During the 61st meeting of the Commission for Africa in Abuja, Nigeria, Africa's tourism ministers adopted a comprehensive programme established by the United Nations World Tourism Organisation (UNWTO) to strengthen its role in Africa's economy.
Tourism Minister Derek Hanekom participating in a panel discussion moderated by SA's top Statistician, Pali Lehohla at the UNTWO-CAF meeting in Abuja, Nigeria.
"This is a significant milestone for tourism on our continent. We have agreed to implement a series of measures which will develop and grow tourism in a way that advances economic transformation across Africa. Tourism has untapped potential to transform the economies of many countries on the continent. The programme provides all our countries with a shared plan to unlock this potential for the benefit of all our people," said Derek Hanekom, South Africa’s Minister of Tourism who was the vice-chairperson at the meeting.
Last year Africa welcomed 62 million visitors, which is only 5% of the world’s travellers, according to the United Nations World Tourism Organisation. The UNWTO believes that arrivals could double in the next decade with the right collaboration, policies and investment into the sector. Africa’s tourism sector grew by 8% in 2017, about 1% above the global average, and continued growth is expected in the future.
Tourism already contributes about 8% to Africa’s GDP and employs 6.5% of the workforce directly and indirectly, according to the UNWTO.
The programme identifies ten focus areas for developing tourism:
• Enhancing Brand Africa by addressing negative perceptions,
• Facilitating travel, air connectivity and visas through improved regulations,
• Strengthening systems to collect tourism statistics,
• Building capacity through training facilities and promoting certification,
• Promoting innovation and technology,
• Managing crisis communication and media messaging by addressing information. needs of all stakeholders,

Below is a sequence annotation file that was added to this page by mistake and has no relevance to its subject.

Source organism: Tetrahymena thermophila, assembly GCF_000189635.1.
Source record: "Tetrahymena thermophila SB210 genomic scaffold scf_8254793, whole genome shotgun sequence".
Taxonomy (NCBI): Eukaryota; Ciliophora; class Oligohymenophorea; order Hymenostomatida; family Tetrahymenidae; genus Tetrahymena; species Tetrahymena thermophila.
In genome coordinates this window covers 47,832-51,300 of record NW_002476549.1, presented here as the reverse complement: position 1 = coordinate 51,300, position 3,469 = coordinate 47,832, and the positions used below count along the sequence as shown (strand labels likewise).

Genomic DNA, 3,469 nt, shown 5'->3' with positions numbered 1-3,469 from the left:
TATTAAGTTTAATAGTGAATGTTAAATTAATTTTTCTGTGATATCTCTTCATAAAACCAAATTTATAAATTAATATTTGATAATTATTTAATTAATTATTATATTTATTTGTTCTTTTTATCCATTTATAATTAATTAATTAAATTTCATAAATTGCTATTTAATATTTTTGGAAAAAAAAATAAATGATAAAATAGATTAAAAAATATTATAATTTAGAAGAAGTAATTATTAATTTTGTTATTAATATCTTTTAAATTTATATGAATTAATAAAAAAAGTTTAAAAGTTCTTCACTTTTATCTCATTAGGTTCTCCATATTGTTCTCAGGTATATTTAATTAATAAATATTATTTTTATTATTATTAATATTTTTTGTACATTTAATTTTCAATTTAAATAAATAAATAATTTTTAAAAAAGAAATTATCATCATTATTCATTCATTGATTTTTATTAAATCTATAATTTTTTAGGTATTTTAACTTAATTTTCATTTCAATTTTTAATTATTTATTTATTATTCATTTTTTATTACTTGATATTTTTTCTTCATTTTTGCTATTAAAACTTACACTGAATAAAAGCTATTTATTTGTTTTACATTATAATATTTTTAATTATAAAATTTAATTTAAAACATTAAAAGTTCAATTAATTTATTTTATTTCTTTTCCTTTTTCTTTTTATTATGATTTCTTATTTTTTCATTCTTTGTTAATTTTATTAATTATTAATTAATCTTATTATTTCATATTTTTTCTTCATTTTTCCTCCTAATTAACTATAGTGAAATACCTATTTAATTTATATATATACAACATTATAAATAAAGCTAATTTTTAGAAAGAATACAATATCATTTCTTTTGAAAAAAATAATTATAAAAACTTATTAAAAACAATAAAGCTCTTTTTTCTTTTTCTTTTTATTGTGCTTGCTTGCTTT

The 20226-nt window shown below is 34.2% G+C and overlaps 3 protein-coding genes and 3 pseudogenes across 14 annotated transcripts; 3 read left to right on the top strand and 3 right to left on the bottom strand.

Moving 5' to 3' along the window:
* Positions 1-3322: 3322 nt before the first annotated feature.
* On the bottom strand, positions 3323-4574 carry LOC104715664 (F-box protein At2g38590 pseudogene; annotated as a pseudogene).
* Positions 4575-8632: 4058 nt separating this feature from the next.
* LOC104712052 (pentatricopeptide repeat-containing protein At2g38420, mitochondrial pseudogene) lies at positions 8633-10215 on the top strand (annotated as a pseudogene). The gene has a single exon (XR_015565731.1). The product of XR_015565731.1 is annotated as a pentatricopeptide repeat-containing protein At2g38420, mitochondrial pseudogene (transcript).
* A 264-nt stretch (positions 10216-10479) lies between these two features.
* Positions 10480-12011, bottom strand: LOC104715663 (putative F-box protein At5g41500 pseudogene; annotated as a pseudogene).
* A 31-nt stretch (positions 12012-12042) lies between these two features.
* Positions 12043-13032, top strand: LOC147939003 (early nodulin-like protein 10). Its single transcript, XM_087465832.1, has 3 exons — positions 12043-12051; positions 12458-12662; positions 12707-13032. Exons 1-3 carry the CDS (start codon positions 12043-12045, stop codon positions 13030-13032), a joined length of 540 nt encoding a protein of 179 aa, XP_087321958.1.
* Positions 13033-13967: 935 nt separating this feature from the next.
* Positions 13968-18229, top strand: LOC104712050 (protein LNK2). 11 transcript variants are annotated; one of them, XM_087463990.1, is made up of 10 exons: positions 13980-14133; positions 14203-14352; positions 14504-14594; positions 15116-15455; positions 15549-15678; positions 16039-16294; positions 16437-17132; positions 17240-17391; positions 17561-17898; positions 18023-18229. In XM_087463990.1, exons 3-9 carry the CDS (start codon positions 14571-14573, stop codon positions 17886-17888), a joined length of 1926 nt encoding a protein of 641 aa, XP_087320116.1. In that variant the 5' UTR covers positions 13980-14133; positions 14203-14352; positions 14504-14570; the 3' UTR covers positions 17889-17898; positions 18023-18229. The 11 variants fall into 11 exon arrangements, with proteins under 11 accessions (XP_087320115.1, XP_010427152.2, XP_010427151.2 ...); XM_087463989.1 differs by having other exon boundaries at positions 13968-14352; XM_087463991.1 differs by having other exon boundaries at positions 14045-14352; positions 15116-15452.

• Promoting and attracting investment through public-private partnerships and fostering entrepreneurship,
• Empowering youth and women through building capacity and creating opportunities,
• Advancing sustainability and biodiversity through strengthening practices and wildlife conservation, and
• Promoting cultural heritage effective strategies and policies.
Hanekom said South Africa’s recently revised National Tourism Sector Strategy was already closely aligned to the goals embodied in the UNWTO’s development programme. "We will not need to make major changes to our national developmental policies or growth strategy in South Africa to fulfil the goals of the programme. We are on the right track, and we are ready to support and collaborate with our sister countries on the continent to implement the program and transform our economies," said Hanekom.
South Africa was elected as one of the vice-chairs of CAF until 2019 at the 60th meeting in Chengdu, China, last year. The chair is Kenya and the other vice-chair is Gambia.
The meeting noted that a tourism programme and supportive institutional mechanisms were being developed under the African Union. Tourism ministers called for closer collaboration and harmonisation between the tourism development work of the UNWTO and the AU.
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